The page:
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  1. Prevalent vertebral deformities predict hip fractures and new vertebral deformities but not wrist fractures.

    Article - En anglais

    Although vertebral deformities are known to predict future vertebral deformities, little is known about their ability to predict other osteoporotic fractures.

    We examined the association between prevalent vertebral deformities and incident osteoporotic fractures in the Study of Osteoporotic Fractures, a prospective study of 9704 women aged 65 years and older.

    Prevalent vertebral deformities were determined morphometrically from spinal radiographs at baseline and incident deformities from repeat spinal radiographs after a mean of 3.7 years.

    Appendicular fractures were collected by postcard every 4 months for a mean of 8.3 years.

    During follow-up, 389 women with new vertebral deformities, 464 with hip fractures, and 574 with wrist fractures were identified.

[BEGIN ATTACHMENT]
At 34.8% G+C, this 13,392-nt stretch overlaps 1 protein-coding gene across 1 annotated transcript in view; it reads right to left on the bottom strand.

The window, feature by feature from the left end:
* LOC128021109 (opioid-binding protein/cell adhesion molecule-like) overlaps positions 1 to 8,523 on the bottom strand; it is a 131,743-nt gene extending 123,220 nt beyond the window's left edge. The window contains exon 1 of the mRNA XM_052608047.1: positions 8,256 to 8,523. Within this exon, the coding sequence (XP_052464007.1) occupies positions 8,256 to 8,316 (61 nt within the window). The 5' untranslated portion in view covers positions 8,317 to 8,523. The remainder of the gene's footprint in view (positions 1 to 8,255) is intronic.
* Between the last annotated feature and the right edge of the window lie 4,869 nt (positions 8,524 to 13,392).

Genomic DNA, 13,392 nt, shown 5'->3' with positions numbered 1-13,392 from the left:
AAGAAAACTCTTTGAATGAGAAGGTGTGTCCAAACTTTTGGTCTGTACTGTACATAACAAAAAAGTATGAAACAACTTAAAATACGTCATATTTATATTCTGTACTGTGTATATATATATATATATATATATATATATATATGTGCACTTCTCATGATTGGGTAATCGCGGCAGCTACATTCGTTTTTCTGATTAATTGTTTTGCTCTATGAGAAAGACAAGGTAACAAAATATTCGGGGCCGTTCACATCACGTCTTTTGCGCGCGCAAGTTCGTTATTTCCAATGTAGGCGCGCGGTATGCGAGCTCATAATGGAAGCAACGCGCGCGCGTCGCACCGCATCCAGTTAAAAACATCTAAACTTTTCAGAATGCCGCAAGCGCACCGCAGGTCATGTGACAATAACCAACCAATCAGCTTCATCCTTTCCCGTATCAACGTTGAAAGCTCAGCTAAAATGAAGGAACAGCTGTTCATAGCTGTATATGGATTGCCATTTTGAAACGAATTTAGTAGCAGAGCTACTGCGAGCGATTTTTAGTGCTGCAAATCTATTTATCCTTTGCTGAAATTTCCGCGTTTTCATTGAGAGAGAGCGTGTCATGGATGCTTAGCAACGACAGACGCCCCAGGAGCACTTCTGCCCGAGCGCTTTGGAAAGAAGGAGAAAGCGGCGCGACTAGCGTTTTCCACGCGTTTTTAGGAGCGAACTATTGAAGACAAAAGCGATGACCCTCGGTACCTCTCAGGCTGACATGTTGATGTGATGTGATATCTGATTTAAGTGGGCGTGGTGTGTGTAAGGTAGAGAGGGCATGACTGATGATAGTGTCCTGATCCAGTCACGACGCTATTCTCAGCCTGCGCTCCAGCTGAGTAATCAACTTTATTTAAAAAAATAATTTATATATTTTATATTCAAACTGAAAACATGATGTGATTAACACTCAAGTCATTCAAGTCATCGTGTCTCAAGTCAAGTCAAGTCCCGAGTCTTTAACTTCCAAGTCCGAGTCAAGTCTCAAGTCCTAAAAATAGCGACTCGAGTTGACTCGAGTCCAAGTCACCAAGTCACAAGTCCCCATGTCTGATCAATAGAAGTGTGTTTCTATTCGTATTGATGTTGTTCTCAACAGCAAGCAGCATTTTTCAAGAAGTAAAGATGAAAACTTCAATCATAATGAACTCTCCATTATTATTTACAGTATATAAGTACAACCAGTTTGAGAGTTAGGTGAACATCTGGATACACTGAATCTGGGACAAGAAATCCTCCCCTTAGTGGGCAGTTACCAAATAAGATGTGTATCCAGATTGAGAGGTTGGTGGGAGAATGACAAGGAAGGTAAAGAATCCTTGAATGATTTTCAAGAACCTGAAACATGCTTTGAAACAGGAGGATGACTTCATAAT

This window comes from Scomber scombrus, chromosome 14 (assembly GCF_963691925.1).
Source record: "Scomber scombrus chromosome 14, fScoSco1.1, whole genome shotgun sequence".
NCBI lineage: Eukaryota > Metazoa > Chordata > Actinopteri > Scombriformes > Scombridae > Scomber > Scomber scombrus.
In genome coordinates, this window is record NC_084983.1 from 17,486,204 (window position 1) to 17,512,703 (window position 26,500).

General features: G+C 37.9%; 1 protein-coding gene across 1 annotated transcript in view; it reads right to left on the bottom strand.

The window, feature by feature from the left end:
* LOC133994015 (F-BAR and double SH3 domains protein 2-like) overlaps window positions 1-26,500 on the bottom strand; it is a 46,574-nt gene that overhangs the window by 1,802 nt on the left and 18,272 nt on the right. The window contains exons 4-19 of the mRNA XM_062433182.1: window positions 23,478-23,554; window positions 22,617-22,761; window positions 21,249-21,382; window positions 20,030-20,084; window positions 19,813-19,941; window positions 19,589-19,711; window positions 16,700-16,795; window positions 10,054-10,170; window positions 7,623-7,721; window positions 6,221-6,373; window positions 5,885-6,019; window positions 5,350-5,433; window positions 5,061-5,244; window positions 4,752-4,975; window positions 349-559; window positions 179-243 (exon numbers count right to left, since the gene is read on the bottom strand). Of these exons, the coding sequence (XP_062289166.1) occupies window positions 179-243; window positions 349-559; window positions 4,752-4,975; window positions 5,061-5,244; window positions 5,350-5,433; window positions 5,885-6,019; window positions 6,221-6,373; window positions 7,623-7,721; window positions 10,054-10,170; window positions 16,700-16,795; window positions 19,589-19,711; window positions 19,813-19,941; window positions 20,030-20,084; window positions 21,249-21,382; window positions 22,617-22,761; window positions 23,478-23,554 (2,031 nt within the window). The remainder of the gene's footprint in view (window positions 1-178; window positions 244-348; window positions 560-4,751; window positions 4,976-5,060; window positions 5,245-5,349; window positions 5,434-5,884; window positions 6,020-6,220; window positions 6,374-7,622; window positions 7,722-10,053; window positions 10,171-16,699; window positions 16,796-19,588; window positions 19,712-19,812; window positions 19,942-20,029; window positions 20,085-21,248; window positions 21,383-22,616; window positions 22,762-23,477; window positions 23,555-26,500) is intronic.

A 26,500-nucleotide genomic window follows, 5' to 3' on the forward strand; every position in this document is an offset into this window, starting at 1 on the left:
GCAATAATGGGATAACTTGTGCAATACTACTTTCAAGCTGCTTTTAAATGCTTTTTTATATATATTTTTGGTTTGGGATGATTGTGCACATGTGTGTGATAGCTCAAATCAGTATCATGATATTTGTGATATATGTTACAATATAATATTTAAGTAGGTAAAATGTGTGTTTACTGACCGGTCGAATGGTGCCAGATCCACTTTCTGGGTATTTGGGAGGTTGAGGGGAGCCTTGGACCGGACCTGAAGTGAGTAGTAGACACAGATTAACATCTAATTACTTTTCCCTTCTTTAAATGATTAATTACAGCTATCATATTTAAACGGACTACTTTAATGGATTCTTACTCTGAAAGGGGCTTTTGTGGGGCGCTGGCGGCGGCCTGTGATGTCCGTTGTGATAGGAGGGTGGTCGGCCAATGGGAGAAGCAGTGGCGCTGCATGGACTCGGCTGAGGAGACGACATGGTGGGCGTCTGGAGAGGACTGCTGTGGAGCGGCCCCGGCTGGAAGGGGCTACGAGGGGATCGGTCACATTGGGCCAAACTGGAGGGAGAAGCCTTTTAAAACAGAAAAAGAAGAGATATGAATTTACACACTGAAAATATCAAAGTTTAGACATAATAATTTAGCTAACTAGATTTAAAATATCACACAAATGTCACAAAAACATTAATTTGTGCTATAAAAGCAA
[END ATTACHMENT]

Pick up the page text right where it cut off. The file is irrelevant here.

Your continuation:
Prevalent vertebral deformities were associated with a 5-fold increased risk (relative risk 5.4,95% confidence interval [CI] 4.4,6.6) of sustaining a further vertebral deformity ; the risk increased dramatically with both the number and severity of the prevalent deformities.

    Similarly, the risks of hip and any nonvertebral fractures were increased with baseline prevalent deformity, with relative risks of 2.8 (95% CI 2.3,3.4) and 1.9 (95% CI 1.7,2.1), respectively.

    Risk increased with number and severity of deformities.

    These associations remained significant after adjustment for age and calcaneal bone mineral density (BMD). (...)

    Mots-clés Pascal : Vertèbre, Prévalence, Prévision, Hanche, Poignet, Anthropométrie, Fracture pathologique, Os, Ostéoporose, Epidémiologie, Etats Unis, Amérique du Nord, Amérique, Système ostéoarticulaire, Membre supérieur, Biométrie corporelle, Système ostéoarticulaire pathologie, Traumatisme, Ostéopathie, Personne âgée, Homme, Femelle

    Mots-clés Pascal anglais : Vertebra, Prevalence, Forecasting, Hip, Wrist, Anthropometry, Pathologic fracture, Bone, Osteoporosis, Epidemiology, United States, North America, America, Osteoarticular system, Upper limb, Corporal biometry, Diseases of the osteoarticular system, Trauma, Bone disease, Elderly, Human, Female

    Logo du centre Notice produite par :
    Inist-CNRS - Institut de l'Information Scientifique et Technique

    Cote : 99-0310179

    Code Inist : 002B15A. Création : 16/11/1999.